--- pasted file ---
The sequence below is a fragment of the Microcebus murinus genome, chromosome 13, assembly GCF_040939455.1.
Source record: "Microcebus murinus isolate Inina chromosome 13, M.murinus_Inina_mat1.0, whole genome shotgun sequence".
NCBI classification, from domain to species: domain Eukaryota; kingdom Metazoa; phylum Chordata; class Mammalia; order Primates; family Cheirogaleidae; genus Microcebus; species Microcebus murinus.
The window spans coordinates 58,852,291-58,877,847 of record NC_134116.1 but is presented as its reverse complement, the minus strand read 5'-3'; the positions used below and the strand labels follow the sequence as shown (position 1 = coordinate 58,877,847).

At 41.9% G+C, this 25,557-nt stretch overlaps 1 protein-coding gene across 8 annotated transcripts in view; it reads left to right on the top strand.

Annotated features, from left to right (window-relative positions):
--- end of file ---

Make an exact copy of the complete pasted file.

The sequence below is a fragment of the Microcebus murinus genome, chromosome 13, assembly GCF_040939455.1.
Source record: "Microcebus murinus isolate Inina chromosome 13, M.murinus_Inina_mat1.0, whole genome shotgun sequence".
NCBI classification, from domain to species: domain Eukaryota; kingdom Metazoa; phylum Chordata; class Mammalia; order Primates; family Cheirogaleidae; genus Microcebus; species Microcebus murinus.
The window spans coordinates 58,852,291-58,877,847 of record NC_134116.1 but is presented as its reverse complement, the minus strand read 5'-3'; the positions used below and the strand labels follow the sequence as shown (position 1 = coordinate 58,877,847).

At 41.9% G+C, this 25,557-nt stretch overlaps 1 protein-coding gene across 8 annotated transcripts in view; it reads left to right on the top strand.

Annotated features, from left to right (window-relative positions):